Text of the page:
Another Thought on Economic Mobility

Gerald Auten and Geoffrey Gee wrote about “Income Mobility in the United States: New Evidence from Income Tax Data.”  It’s an extensive paper; I’m abstracting a couple of points in this post [emphasis added].

  • More than half of taxpayers…moved to a different income quintile over this period [1996-2005]. About half…of those in the bottom income quintile in 1996 moved to a higher income group by 2005.
  • Median incomes of taxpayers in the sample increased by 24% after adjusting for inflation. The real incomes of two–thirds of all taxpayers increased over this period.  Furthermore, the median incomes of those initially in the lowest income groups increased more in per centage terms than the median incomes of those in the higher income groups.  In contrast, the real median incomes of taxpayers who were in the highest income groups in 1996 declined by 2005.
  • The composition of the very top income groups changed dramatically over time.  Less than half…of those in the top 1% in 1996 were still in the top 1% in 2005.  Less than one–fourth of the individuals in the top 1/100th% in 1996 remained in that group in 2005.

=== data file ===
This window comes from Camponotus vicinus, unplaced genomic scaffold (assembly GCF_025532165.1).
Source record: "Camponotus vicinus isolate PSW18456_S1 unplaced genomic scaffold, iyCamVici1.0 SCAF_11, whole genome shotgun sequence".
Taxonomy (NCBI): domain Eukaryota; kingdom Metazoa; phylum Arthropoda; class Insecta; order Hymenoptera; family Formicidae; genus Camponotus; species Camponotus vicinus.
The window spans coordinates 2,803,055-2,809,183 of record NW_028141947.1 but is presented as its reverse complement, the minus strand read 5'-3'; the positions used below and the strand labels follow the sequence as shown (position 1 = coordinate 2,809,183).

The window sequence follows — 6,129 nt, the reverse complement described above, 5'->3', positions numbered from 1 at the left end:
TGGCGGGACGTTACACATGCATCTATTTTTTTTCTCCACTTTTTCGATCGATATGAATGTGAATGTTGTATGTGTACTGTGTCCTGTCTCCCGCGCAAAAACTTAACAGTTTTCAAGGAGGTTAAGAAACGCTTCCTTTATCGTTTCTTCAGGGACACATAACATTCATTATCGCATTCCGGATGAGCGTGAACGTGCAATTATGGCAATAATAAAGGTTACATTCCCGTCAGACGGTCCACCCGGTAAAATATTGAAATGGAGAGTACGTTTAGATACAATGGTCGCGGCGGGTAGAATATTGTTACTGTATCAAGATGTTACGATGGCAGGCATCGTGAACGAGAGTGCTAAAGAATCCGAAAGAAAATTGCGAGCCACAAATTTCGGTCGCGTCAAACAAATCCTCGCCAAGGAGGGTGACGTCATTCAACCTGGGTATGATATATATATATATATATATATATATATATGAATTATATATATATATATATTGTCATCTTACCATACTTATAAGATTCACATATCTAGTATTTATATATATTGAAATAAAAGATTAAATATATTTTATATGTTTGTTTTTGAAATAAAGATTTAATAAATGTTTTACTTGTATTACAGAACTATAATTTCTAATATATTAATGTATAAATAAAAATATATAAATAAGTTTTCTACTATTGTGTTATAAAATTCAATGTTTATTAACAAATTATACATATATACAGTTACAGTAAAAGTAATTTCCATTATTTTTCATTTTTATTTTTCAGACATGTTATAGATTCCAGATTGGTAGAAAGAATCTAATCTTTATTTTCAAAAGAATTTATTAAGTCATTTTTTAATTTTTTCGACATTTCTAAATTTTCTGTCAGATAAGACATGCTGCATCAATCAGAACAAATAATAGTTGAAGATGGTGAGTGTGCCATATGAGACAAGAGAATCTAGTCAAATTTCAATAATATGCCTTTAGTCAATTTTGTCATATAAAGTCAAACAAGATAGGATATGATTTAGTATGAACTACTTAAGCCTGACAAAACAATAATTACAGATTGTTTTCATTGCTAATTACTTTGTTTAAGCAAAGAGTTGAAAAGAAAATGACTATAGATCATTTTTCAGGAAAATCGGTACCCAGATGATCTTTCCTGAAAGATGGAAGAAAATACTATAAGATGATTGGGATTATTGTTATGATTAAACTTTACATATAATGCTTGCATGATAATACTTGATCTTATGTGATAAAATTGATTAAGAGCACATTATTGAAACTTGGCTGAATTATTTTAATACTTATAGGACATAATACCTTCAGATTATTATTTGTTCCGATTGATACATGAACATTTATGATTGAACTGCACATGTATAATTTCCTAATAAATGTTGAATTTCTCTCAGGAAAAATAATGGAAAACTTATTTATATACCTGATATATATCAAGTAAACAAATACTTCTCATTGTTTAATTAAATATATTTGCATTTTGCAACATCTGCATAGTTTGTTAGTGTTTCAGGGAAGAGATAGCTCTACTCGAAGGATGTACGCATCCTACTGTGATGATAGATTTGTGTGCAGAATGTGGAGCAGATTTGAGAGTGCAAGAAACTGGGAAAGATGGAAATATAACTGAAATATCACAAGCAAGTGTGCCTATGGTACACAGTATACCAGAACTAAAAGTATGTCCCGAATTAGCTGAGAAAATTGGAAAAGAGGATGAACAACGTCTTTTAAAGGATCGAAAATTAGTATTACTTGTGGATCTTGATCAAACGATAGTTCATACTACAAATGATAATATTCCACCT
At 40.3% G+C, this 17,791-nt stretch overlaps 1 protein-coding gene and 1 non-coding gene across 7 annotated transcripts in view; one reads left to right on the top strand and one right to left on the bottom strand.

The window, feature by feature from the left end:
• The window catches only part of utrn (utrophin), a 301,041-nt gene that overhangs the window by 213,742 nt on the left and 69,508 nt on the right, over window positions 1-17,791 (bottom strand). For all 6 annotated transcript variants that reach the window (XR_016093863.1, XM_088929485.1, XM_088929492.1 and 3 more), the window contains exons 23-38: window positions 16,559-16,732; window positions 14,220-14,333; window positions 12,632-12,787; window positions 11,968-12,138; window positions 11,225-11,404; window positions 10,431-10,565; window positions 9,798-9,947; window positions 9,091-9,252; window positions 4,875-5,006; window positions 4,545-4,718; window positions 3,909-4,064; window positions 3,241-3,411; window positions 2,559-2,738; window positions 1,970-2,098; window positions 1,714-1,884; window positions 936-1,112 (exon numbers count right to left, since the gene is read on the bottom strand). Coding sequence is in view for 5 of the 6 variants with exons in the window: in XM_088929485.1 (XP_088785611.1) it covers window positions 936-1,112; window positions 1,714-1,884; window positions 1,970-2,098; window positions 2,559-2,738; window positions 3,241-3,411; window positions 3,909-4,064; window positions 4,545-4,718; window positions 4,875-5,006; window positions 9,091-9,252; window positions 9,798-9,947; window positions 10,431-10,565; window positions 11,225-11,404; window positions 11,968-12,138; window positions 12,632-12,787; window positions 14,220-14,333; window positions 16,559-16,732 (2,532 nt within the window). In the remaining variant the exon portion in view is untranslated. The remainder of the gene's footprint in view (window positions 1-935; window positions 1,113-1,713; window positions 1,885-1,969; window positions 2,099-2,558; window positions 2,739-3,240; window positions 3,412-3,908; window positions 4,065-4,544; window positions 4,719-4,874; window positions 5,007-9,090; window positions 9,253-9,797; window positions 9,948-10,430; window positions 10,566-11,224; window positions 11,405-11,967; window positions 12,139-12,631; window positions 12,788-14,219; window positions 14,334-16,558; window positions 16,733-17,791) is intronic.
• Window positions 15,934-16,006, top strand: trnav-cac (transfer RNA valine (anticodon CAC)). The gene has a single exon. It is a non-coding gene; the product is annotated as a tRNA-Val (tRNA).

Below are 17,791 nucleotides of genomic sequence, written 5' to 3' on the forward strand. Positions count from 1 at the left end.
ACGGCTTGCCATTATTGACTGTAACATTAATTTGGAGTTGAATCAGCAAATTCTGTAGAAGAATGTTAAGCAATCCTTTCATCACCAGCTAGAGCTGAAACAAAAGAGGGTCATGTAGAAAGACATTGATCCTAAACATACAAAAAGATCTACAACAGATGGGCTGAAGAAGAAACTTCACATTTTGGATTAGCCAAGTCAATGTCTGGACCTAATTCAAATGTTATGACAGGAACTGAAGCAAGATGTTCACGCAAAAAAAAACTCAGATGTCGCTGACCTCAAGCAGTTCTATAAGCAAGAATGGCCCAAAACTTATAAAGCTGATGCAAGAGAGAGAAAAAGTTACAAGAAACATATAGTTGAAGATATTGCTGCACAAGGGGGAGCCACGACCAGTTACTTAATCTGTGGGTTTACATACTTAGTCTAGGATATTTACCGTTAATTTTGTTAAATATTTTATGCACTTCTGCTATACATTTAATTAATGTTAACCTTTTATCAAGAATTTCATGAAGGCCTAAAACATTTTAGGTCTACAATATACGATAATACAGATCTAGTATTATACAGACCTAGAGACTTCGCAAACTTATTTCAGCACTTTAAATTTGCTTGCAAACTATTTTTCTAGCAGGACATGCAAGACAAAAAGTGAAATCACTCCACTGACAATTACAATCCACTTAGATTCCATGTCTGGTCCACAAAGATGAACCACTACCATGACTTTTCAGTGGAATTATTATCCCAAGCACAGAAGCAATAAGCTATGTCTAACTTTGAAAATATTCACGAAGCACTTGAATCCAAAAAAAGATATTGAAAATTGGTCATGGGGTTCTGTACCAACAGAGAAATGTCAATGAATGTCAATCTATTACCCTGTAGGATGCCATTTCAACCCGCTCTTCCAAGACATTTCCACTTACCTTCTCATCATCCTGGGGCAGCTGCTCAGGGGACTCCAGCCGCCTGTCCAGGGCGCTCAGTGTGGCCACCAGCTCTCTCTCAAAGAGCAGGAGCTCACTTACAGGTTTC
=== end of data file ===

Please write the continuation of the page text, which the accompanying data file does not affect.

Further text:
Those evil 1%-ers not only had trouble staying in the 1%, a significant fraction of them were erstwhile bottom%-ers.

Taking economic mobility—income changes—relative to all taxpayers, Auten and Gee found this:

  • About 56% of taxpayers…in the lowest income quintile in 1996 had moved to a higher quintile by 2005.  While 29% moved up to the second quintile, nearly as many (27.4%) moved up two or more quintiles and 4.5% moved all the way to the top quintile.
  • More than twice as many middle–income taxpayers moved up to a higher income quintile…as dropped to a lower one[.]

Thomas Sowell had this comment on the matter three years ago:

Only by focusing on the income brackets, instead of the actual people moving between those brackets, have the intelligentsia been able to verbally create a “problem” for which a “solution” is necessary.  They have created a powerful vision of “classes” with “disparities” and “inequities” in income, caused by “barriers” created by “society.”  But the routine rise of millions of people out of the lowest quintile over time makes a mockery of the “barriers” assumed by many, if not most, of the intelligentsia.

And now comes President Barack Obama and his Democratic Party colleagues decrying exactly that static income inequality folderol in the middle of their failed economic recovery and the outcomes of their failed social control policies.  Truly, they are desperate to change the subject in this election year.

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